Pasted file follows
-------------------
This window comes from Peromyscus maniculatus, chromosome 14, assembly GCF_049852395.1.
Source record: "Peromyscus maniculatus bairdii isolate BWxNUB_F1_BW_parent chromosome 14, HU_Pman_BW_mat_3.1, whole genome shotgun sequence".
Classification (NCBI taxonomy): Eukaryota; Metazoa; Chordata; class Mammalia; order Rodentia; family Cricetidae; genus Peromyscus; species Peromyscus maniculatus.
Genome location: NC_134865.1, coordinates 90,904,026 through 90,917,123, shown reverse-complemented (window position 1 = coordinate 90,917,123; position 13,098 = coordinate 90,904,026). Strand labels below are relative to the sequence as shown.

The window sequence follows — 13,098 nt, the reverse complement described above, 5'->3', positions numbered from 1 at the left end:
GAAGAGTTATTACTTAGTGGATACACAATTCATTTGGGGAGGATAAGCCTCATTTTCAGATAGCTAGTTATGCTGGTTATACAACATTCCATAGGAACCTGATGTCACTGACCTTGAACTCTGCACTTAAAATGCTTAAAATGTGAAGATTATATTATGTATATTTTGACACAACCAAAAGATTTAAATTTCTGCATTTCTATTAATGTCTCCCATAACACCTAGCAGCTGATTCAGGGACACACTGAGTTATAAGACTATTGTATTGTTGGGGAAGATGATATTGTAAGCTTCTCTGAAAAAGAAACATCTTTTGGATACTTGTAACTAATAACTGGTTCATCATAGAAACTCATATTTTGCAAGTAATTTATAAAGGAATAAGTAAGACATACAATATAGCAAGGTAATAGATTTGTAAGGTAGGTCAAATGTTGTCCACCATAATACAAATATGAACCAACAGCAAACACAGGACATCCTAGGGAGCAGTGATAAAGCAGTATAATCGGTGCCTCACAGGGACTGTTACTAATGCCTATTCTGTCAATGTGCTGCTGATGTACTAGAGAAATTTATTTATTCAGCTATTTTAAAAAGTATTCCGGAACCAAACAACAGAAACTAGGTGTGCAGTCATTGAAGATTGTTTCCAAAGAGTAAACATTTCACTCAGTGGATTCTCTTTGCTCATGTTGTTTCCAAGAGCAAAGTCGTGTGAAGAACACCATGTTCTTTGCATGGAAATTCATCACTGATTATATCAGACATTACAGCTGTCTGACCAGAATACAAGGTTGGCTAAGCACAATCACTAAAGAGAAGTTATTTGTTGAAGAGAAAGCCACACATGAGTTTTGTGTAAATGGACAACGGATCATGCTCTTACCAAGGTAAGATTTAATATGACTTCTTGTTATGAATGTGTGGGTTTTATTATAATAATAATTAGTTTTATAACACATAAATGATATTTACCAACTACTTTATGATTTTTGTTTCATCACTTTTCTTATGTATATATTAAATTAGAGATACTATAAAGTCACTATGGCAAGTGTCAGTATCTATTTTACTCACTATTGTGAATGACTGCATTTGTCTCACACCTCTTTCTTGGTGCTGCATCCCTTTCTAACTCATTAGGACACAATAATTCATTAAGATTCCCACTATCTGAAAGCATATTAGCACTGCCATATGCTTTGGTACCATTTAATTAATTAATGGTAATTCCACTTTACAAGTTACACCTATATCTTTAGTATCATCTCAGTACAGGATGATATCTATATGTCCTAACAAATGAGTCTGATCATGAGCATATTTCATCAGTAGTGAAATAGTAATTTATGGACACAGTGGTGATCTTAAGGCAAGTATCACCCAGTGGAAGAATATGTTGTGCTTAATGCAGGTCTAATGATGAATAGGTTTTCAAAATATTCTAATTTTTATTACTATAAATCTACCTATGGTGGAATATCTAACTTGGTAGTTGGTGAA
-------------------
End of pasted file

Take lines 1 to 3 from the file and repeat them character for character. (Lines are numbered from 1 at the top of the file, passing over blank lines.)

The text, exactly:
This window comes from Peromyscus maniculatus, chromosome 14, assembly GCF_049852395.1.
Source record: "Peromyscus maniculatus bairdii isolate BWxNUB_F1_BW_parent chromosome 14, HU_Pman_BW_mat_3.1, whole genome shotgun sequence".
Classification (NCBI taxonomy): Eukaryota; Metazoa; Chordata; class Mammalia; order Rodentia; family Cricetidae; genus Peromyscus; species Peromyscus maniculatus.